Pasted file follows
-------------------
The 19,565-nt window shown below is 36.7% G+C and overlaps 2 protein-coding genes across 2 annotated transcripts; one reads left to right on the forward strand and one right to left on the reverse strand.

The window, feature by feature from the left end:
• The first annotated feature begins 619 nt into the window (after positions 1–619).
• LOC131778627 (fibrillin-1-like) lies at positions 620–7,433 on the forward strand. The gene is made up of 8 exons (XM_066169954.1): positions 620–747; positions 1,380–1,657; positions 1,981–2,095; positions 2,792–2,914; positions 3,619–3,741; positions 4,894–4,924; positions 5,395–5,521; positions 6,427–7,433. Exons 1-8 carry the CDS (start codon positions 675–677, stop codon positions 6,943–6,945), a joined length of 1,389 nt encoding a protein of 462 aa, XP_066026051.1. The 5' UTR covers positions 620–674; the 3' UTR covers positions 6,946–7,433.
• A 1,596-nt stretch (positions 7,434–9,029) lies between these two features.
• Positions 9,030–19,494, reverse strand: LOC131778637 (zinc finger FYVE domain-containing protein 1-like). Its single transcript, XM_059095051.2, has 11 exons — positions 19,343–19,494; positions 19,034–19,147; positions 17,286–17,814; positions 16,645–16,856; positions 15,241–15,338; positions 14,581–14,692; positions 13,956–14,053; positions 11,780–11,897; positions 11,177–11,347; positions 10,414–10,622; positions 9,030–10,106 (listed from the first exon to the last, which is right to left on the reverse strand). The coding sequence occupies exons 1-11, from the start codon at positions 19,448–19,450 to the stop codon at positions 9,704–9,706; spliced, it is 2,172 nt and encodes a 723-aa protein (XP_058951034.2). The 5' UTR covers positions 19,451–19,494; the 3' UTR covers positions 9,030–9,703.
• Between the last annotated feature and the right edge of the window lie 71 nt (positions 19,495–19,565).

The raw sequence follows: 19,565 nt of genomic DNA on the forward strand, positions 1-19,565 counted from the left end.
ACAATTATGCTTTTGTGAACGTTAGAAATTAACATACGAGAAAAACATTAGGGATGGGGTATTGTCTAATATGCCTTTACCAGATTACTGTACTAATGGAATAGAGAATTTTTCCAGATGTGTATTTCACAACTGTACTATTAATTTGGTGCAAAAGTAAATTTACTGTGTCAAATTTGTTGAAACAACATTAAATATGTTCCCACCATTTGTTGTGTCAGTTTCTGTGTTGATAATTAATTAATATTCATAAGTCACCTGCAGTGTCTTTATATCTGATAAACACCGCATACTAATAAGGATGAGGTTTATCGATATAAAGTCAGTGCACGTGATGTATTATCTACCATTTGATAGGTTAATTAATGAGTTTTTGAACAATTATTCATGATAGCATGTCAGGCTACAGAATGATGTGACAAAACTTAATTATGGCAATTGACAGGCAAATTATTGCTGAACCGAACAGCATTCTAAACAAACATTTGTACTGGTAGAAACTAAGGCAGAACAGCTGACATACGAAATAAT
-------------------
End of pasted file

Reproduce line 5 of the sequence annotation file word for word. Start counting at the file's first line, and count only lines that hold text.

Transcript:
• A 1,596-nt stretch (positions 7,434–9,029) lies between these two features.